After a number of trips to Yellowstone National Park, I am sharing my tips for planning a trip to Yellowstone including how to get there, accommodation recommendations and suggestions on what to do.
I have been fortunate to be able to visit Yellowstone National Park a number of times. Each trip has been different and each time I learned how to do things better the next time. I am sharing my tips for planning a trip to Yellowstone National Park to help you put together your perfect bucket list itinerary.
As I was planning a Yellowstone and Grand Teton road trip focusing primarily on photography, I decided to do a one way Salt Lake to Yellowstone itinerary, which I am sharing here.
I’ve been fortunate to visit Grand Teton and Yellowstone National Park twice in the last few years. On my first visit I flew into and out of Jackson and did one big loop through the two parks. This time, I got a better flight deal into Salt Lake city so I opted for a one way route ending in Bozeman, Montana.
Use my 4 day Yellowstone itinerary and my many photos as a guide to help you see all the best sights in America’s first national park.
I’ve been fortunate to be able to visit Yellowstone National Park a number of times in the last few years. A couple of times were in September, which I think is an ideal time to visit the park – the weather was pleasant and the park was not as crowded as it gets during the summer months. Mid to late September also has the added advantage of seeing the aspen and cottonwood trees turn gold. On my first trip to Yellowstone, I planned a detailed 4 day Yellowstone itinerary which I am sharing here.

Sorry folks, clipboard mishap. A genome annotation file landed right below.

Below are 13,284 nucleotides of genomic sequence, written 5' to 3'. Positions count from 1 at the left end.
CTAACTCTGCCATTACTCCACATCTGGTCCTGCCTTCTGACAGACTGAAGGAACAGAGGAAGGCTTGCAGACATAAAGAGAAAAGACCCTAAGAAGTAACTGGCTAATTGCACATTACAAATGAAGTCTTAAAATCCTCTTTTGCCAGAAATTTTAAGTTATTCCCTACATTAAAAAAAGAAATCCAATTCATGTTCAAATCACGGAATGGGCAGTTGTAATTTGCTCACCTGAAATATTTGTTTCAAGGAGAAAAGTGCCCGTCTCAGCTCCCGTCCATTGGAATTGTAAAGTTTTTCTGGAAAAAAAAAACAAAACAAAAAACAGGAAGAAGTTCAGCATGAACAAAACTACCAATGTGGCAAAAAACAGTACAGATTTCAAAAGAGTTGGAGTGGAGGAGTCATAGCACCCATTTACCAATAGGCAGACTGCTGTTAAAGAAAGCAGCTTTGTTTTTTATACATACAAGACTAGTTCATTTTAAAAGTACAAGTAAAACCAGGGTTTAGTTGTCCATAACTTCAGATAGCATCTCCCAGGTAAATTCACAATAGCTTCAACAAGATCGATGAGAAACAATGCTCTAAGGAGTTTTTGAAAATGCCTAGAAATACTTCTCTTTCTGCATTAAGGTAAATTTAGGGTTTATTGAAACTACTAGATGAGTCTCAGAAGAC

I had all but given up on a nice sunset while visiting Yellowstone on this day. It had been cloudy and raining all day and I did not think it would clear up. Then, all of a sudden a rainbow came out just before sunset and the clouds miraculously started to clear up just as the sun started going down. It resulted in one of the most fiery red sunsets I have ever seen – appropriate for a (potentially) fiery geyser area.
The usual photos of the Grand Prismatic Spring are aerial shots that show this highly colorful hot spring from above. The reality is that the highest you can get to see and photograph this spring is about 100 feet from an overlook on an official new trail that the Park District established in 2017. Still, that does not make this iconic hot spring any less impressive.